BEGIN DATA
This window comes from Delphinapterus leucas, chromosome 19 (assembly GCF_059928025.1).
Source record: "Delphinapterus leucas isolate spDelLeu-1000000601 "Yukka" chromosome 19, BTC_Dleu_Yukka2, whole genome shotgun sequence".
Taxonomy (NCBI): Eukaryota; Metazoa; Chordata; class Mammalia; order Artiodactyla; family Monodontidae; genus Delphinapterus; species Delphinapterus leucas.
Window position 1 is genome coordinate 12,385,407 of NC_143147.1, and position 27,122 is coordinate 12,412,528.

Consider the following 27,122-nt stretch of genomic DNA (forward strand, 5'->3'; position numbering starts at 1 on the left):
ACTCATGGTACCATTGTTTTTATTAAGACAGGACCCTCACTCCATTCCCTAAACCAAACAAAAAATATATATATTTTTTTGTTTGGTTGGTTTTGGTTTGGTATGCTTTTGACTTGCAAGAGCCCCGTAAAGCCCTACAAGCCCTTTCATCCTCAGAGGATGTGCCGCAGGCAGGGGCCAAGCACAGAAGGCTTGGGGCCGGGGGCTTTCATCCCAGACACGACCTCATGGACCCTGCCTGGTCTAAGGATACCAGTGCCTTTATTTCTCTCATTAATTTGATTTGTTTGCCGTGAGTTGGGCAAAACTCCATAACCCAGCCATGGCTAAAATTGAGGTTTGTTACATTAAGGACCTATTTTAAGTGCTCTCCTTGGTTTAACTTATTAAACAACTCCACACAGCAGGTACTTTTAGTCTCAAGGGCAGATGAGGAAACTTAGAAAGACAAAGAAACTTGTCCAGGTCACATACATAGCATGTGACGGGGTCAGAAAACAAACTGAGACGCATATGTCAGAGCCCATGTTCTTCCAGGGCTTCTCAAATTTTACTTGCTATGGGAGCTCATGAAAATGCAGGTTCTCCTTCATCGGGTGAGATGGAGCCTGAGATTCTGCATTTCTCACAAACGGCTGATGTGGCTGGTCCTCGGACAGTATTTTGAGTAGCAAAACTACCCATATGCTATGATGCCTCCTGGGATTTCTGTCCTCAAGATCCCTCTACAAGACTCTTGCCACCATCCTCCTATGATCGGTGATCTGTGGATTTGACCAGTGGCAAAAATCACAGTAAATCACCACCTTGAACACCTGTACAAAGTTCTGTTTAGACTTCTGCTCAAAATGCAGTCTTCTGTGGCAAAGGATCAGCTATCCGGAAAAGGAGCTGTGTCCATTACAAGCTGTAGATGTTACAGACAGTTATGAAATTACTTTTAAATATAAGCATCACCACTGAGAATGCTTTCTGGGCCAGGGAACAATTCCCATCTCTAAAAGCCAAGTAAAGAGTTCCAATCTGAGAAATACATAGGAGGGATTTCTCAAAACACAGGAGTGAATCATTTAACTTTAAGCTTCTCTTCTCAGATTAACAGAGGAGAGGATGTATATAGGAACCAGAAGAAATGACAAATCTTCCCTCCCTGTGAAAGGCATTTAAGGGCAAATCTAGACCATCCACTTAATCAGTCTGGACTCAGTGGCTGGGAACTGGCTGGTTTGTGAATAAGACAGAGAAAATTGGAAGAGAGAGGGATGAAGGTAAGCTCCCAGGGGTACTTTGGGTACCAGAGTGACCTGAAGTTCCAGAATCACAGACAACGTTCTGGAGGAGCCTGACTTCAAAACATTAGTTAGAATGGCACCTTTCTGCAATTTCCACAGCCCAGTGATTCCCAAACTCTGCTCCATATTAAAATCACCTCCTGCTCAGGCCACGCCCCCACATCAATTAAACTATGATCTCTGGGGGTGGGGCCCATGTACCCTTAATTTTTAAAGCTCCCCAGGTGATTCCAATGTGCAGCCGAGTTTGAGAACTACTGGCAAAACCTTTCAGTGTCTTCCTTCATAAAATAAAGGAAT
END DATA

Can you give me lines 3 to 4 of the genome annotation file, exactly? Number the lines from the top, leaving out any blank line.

Taxonomy (NCBI): Eukaryota; Metazoa; Chordata; class Mammalia; order Artiodactyla; family Monodontidae; genus Delphinapterus; species Delphinapterus leucas.
Window position 1 is genome coordinate 12,385,407 of NC_143147.1, and position 27,122 is coordinate 12,412,528.